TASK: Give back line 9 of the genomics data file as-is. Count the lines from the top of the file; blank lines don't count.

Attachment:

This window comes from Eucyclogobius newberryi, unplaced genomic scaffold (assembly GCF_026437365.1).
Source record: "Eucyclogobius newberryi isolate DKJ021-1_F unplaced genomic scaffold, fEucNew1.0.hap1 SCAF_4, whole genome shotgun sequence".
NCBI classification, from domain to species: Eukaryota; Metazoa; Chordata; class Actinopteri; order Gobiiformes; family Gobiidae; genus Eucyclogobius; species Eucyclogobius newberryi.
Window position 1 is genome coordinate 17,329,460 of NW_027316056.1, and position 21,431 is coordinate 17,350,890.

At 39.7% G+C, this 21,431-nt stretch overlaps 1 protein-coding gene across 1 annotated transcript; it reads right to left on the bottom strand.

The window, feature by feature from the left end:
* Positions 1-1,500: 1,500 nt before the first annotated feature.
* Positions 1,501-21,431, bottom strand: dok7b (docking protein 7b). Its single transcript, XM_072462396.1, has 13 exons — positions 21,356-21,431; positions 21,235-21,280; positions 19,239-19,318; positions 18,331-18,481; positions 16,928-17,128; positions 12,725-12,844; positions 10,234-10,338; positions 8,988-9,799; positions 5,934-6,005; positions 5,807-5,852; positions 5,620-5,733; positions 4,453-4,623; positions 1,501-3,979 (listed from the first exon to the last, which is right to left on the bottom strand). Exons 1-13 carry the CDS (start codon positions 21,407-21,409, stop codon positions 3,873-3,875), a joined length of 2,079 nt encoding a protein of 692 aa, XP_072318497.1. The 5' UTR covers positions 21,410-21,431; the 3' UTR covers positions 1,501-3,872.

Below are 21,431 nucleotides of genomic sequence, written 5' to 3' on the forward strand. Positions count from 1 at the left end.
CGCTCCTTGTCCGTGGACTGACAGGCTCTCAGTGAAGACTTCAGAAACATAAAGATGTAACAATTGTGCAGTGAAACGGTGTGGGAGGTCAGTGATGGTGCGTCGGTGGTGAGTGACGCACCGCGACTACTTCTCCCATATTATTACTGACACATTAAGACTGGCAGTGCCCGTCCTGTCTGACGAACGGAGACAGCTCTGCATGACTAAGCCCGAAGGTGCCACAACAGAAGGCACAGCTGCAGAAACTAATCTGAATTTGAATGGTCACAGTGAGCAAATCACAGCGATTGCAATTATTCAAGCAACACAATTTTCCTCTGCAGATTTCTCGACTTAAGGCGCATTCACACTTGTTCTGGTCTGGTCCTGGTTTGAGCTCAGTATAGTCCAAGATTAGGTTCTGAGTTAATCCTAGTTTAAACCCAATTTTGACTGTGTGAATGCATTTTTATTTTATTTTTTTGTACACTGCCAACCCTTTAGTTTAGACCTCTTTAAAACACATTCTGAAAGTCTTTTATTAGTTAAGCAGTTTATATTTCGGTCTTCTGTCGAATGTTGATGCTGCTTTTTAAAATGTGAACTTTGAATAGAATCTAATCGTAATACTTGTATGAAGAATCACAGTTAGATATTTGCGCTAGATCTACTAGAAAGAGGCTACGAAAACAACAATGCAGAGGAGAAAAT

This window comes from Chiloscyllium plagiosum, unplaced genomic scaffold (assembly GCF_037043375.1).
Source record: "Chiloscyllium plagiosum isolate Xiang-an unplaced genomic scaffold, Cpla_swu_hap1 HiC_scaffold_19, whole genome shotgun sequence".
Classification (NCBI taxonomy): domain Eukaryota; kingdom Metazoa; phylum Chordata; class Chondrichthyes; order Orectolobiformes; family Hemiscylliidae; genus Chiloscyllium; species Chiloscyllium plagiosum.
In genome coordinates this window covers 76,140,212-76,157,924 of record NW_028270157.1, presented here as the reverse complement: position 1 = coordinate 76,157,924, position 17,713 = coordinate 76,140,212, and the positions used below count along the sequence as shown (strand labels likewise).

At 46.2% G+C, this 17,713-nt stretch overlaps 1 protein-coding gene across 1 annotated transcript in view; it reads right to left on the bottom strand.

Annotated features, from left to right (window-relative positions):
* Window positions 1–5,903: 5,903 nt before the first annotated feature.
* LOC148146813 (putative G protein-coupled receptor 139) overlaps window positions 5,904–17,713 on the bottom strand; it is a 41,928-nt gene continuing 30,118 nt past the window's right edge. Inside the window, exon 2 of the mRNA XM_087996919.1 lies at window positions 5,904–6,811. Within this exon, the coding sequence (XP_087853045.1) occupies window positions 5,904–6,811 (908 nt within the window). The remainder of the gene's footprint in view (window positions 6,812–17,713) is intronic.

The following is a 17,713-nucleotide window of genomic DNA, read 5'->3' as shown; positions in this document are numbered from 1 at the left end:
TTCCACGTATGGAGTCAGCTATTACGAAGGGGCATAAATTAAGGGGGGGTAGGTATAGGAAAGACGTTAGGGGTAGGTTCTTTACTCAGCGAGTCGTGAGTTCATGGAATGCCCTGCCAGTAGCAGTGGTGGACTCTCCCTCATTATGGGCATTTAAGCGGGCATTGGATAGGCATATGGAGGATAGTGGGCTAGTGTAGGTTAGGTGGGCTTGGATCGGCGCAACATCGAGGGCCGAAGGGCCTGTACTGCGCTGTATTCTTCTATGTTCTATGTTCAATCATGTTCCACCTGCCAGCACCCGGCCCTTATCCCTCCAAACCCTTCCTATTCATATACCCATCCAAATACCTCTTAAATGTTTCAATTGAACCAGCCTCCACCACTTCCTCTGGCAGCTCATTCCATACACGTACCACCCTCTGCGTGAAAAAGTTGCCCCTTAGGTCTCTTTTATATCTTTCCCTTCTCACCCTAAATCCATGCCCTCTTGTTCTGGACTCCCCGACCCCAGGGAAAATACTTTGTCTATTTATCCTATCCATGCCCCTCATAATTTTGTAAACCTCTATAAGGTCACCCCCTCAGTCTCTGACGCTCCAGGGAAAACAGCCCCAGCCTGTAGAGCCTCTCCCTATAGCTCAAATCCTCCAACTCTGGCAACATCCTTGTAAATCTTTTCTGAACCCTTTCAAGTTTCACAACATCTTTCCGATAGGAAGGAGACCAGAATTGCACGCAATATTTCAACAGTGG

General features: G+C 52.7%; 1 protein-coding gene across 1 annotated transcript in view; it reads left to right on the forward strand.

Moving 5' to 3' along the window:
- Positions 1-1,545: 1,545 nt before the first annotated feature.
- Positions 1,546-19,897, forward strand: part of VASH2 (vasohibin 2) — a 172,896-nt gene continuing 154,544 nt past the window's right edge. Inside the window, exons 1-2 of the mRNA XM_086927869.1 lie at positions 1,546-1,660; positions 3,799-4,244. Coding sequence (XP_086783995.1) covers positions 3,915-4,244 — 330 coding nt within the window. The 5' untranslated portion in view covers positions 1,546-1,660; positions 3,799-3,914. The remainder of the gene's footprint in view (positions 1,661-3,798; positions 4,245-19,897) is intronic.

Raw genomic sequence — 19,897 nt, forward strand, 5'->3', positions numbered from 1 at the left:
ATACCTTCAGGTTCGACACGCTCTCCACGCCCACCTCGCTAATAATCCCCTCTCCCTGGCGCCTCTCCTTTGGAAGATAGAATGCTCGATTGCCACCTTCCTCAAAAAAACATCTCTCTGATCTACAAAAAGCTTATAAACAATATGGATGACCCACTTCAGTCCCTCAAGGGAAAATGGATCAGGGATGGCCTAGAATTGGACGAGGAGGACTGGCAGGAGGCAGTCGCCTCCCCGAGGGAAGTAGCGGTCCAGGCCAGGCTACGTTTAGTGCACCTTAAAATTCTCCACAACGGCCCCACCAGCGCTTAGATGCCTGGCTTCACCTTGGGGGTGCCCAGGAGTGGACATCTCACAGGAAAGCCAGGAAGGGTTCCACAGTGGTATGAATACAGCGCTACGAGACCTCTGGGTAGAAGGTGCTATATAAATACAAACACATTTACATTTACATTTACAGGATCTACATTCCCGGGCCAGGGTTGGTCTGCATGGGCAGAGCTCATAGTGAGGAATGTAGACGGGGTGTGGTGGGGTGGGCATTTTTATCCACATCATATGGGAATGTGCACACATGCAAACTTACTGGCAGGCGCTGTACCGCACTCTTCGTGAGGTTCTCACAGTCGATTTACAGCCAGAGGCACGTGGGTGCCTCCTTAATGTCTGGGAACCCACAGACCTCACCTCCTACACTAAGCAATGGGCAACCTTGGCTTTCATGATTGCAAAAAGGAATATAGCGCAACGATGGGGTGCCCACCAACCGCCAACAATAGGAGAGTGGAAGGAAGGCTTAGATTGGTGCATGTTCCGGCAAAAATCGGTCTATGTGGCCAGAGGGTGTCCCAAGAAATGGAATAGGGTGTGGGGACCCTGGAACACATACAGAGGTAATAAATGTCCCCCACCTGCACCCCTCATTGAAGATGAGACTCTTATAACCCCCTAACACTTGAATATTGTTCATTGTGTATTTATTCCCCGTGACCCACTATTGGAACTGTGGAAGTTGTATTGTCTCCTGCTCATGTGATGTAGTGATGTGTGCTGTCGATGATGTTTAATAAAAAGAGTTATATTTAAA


Below are 21,431 nucleotides of genomic sequence, written 5' to 3' on the forward strand. Positions count from 1 at the left end.